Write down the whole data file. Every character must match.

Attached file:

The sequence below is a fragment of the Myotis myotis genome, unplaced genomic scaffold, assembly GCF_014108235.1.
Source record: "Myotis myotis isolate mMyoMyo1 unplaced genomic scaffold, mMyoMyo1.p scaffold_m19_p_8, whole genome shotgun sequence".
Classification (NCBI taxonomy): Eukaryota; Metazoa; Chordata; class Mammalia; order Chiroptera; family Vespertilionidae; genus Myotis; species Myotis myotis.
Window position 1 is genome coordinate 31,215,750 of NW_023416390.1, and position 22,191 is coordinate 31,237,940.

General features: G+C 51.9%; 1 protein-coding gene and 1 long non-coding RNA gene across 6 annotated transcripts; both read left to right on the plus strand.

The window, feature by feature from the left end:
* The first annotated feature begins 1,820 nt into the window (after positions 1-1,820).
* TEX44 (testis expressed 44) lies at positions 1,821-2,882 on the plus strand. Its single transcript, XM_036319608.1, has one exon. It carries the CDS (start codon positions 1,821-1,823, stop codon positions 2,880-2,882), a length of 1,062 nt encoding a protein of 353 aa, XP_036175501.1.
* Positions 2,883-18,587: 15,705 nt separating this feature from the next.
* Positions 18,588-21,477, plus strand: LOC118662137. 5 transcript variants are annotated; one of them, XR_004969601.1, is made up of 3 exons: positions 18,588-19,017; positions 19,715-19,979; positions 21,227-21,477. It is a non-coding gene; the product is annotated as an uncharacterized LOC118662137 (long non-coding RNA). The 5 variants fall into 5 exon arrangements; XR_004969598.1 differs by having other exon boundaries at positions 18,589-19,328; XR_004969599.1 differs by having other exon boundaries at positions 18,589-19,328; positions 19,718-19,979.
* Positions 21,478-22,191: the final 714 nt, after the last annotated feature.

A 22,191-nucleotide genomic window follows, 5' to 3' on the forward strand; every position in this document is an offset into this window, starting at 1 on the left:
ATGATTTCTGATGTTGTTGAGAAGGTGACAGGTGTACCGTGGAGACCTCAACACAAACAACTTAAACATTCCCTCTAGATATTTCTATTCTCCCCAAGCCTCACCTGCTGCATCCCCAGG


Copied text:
The sequence below is a fragment of the Myotis myotis genome, unplaced genomic scaffold, assembly GCF_014108235.1.
Source record: "Myotis myotis isolate mMyoMyo1 unplaced genomic scaffold, mMyoMyo1.p scaffold_m19_p_8, whole genome shotgun sequence".
Classification (NCBI taxonomy): Eukaryota; Metazoa; Chordata; class Mammalia; order Chiroptera; family Vespertilionidae; genus Myotis; species Myotis myotis.
Window position 1 is genome coordinate 31,215,750 of NW_023416390.1, and position 22,191 is coordinate 31,237,940.

General features: G+C 51.9%; 1 protein-coding gene and 1 long non-coding RNA gene across 6 annotated transcripts; both read left to right on the plus strand.

The window, feature by feature from the left end:
* The first annotated feature begins 1,820 nt into the window (after positions 1-1,820).
* TEX44 (testis expressed 44) lies at positions 1,821-2,882 on the plus strand. Its single transcript, XM_036319608.1, has one exon. It carries the CDS (start codon positions 1,821-1,823, stop codon positions 2,880-2,882), a length of 1,062 nt encoding a protein of 353 aa, XP_036175501.1.
* Positions 2,883-18,587: 15,705 nt separating this feature from the next.
* Positions 18,588-21,477, plus strand: LOC118662137. 5 transcript variants are annotated; one of them, XR_004969601.1, is made up of 3 exons: positions 18,588-19,017; positions 19,715-19,979; positions 21,227-21,477. It is a non-coding gene; the product is annotated as an uncharacterized LOC118662137 (long non-coding RNA). The 5 variants fall into 5 exon arrangements; XR_004969598.1 differs by having other exon boundaries at positions 18,589-19,328; XR_004969599.1 differs by having other exon boundaries at positions 18,589-19,328; positions 19,718-19,979.
* Positions 21,478-22,191: the final 714 nt, after the last annotated feature.

A 22,191-nucleotide genomic window follows, 5' to 3' on the forward strand; every position in this document is an offset into this window, starting at 1 on the left:
ATGATTTCTGATGTTGTTGAGAAGGTGACAGGTGTACCGTGGAGACCTCAACACAAACAACTTAAACATTCCCTCTAGATATTTCTATTCTCCCCAAGCCTCACCTGCTGCATCCCCAGG